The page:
Re: Badwill

1


Not going to make a blanket defense of Goodwill, but the Special Wage Certificate program is hardly the Dickensian nightmare the author makes it out to be. We're talking by and large about people who would otherwise be shut out of the labor market entirely, e.g. adults with mental retardation. If it were a case of straightforward exploitation, you would expect to see employers lining up to take advantage of the severely disabled, but you don't. Even with the minimum wage exemption, it tends to be "mission driven" organizations like Goodwill that hire these folks.


Posted by: knecht ruprecht | Link to this comment | 07- 1-13 11:55 AM
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2

I don't need a complete defense, just enough cover that I can callously maintain my lifestyle.


Posted by: heebie-geebie | Link to this comment | 07- 1-13 11:57 AM
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3

2: If you boycott Goodwill, I will personally rob blind people until you end the boycott.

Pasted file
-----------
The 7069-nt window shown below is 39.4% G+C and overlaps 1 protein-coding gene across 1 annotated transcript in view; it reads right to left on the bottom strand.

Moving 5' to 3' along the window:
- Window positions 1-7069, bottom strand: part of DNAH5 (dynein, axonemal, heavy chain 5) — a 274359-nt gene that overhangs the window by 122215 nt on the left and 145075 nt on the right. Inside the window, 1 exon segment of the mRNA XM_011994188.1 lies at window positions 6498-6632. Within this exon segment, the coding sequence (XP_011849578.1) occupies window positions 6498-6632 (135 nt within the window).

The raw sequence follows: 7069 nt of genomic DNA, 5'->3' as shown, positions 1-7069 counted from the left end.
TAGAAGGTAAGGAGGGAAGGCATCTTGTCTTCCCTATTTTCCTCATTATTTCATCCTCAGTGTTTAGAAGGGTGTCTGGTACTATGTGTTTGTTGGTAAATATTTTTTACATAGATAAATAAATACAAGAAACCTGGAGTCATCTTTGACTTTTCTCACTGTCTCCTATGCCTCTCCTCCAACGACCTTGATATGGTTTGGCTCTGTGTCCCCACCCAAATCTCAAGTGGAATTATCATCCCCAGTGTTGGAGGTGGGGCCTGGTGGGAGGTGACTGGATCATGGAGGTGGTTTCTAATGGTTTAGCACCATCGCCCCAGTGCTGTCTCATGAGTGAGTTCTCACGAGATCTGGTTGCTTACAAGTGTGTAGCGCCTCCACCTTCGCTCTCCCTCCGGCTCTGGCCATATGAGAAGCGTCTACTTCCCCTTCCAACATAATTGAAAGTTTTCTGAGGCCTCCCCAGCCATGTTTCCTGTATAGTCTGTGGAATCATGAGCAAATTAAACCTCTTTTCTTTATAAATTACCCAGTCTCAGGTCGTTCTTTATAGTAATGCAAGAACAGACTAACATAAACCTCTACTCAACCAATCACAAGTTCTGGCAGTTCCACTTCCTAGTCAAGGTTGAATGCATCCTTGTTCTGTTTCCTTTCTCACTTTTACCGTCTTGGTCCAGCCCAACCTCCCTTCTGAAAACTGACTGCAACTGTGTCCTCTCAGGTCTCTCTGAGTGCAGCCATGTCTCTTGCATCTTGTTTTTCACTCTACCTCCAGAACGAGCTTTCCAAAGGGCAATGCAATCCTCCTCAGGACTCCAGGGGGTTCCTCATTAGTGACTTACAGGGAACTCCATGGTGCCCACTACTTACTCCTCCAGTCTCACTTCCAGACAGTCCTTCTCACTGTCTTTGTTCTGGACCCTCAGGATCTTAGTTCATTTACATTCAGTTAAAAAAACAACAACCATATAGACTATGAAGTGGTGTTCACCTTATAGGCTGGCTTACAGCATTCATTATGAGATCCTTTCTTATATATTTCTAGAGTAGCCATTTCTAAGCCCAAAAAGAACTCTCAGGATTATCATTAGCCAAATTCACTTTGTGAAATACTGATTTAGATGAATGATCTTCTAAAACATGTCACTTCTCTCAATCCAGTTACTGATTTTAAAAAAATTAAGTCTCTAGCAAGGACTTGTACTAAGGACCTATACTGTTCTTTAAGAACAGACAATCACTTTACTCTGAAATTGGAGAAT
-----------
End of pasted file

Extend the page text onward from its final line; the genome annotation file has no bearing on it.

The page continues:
Posted by: Moby Hick | Link to this comment | 07- 1-13 11:59 AM
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4

It's okay to shop there (more than okay, considering the alternatives), but there are plenty of better charities to donate money to.


Posted by: urple | Link to this comment | 07- 1-13 12:00 PM
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5


2: OK, you're clear. Employment means a lot more to the severely disabled than a paycheck. In many cases, it's their path to a measure of integration with society, or even a source of purpose in their lives.


Posted by: knecht ruprecht | Link to this comment | 07- 1-13 12:03 PM
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It's okay to shop there (more than okay, considering the alternatives), but there are plenty of better charities to donate money to.

What about old VHS tapes. Can I still donate them?


Posted by: knecht ruprecht | Link to this comment | 07- 1-13 12:04 PM
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7

2 made me laugh.


Posted by: Eggplant | Link to this comment | 07- 1-13 12:06 PM
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8

My stepdaughter works at Goodwill (just one day a week) for less than minimum wage. I feel confident in saying that she is not being exploited.


Posted by: peep | Link to this comment | 07- 1-13 12:07 PM
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9